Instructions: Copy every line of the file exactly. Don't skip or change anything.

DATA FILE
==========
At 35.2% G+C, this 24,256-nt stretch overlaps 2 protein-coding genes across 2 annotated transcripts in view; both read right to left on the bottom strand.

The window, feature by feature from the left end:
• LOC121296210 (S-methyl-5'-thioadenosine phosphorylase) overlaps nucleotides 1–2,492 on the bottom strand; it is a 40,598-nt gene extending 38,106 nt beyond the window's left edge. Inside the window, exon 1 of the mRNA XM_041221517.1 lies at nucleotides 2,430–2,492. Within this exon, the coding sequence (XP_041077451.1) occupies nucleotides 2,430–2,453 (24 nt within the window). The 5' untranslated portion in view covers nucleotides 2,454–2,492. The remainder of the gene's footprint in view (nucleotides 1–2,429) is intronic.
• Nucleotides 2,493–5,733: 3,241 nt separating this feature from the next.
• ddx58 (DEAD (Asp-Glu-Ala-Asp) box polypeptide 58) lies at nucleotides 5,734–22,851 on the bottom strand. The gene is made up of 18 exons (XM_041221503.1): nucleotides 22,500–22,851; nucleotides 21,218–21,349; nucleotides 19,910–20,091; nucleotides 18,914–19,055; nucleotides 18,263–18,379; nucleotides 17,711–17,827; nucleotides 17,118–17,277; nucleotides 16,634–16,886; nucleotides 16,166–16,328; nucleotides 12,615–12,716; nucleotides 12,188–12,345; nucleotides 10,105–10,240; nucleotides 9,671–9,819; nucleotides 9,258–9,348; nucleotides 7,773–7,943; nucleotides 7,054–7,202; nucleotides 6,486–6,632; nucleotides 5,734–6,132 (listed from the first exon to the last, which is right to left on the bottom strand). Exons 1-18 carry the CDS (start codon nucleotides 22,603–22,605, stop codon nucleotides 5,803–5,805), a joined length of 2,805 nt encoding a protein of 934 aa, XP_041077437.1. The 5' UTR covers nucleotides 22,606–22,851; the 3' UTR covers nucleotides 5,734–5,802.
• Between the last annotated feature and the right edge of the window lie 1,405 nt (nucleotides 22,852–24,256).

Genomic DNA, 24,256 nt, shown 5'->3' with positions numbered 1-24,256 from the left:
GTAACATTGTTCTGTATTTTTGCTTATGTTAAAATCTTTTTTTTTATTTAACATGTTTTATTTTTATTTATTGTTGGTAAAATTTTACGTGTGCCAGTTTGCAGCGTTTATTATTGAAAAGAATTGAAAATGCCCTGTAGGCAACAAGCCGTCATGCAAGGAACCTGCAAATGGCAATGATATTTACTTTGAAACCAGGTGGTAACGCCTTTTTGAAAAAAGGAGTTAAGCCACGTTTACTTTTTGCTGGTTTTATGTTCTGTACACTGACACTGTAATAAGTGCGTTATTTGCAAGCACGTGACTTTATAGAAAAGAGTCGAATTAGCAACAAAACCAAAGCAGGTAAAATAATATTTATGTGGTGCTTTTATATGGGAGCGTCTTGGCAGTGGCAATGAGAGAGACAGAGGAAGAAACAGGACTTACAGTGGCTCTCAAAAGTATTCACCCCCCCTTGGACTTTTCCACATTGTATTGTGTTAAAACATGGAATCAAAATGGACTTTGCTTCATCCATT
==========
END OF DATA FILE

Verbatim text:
At 35.2% G+C, this 24,256-nt stretch overlaps 2 protein-coding genes across 2 annotated transcripts in view; both read right to left on the bottom strand.

The window, feature by feature from the left end:
• LOC121296210 (S-methyl-5'-thioadenosine phosphorylase) overlaps nucleotides 1–2,492 on the bottom strand; it is a 40,598-nt gene extending 38,106 nt beyond the window's left edge. Inside the window, exon 1 of the mRNA XM_041221517.1 lies at nucleotides 2,430–2,492. Within this exon, the coding sequence (XP_041077451.1) occupies nucleotides 2,430–2,453 (24 nt within the window). The 5' untranslated portion in view covers nucleotides 2,454–2,492. The remainder of the gene's footprint in view (nucleotides 1–2,429) is intronic.
• Nucleotides 2,493–5,733: 3,241 nt separating this feature from the next.
• ddx58 (DEAD (Asp-Glu-Ala-Asp) box polypeptide 58) lies at nucleotides 5,734–22,851 on the bottom strand. The gene is made up of 18 exons (XM_041221503.1): nucleotides 22,500–22,851; nucleotides 21,218–21,349; nucleotides 19,910–20,091; nucleotides 18,914–19,055; nucleotides 18,263–18,379; nucleotides 17,711–17,827; nucleotides 17,118–17,277; nucleotides 16,634–16,886; nucleotides 16,166–16,328; nucleotides 12,615–12,716; nucleotides 12,188–12,345; nucleotides 10,105–10,240; nucleotides 9,671–9,819; nucleotides 9,258–9,348; nucleotides 7,773–7,943; nucleotides 7,054–7,202; nucleotides 6,486–6,632; nucleotides 5,734–6,132 (listed from the first exon to the last, which is right to left on the bottom strand). Exons 1-18 carry the CDS (start codon nucleotides 22,603–22,605, stop codon nucleotides 5,803–5,805), a joined length of 2,805 nt encoding a protein of 934 aa, XP_041077437.1. The 5' UTR covers nucleotides 22,606–22,851; the 3' UTR covers nucleotides 5,734–5,802.
• Between the last annotated feature and the right edge of the window lie 1,405 nt (nucleotides 22,852–24,256).

Genomic DNA, 24,256 nt, shown 5'->3' with positions numbered 1-24,256 from the left:
GTAACATTGTTCTGTATTTTTGCTTATGTTAAAATCTTTTTTTTTATTTAACATGTTTTATTTTTATTTATTGTTGGTAAAATTTTACGTGTGCCAGTTTGCAGCGTTTATTATTGAAAAGAATTGAAAATGCCCTGTAGGCAACAAGCCGTCATGCAAGGAACCTGCAAATGGCAATGATATTTACTTTGAAACCAGGTGGTAACGCCTTTTTGAAAAAAGGAGTTAAGCCACGTTTACTTTTTGCTGGTTTTATGTTCTGTACACTGACACTGTAATAAGTGCGTTATTTGCAAGCACGTGACTTTATAGAAAAGAGTCGAATTAGCAACAAAACCAAAGCAGGTAAAATAATATTTATGTGGTGCTTTTATATGGGAGCGTCTTGGCAGTGGCAATGAGAGAGACAGAGGAAGAAACAGGACTTACAGTGGCTCTCAAAAGTATTCACCCCCCCTTGGACTTTTCCACATTGTATTGTGTTAAAACATGGAATCAAAATGGACTTTGCTTCATCCATT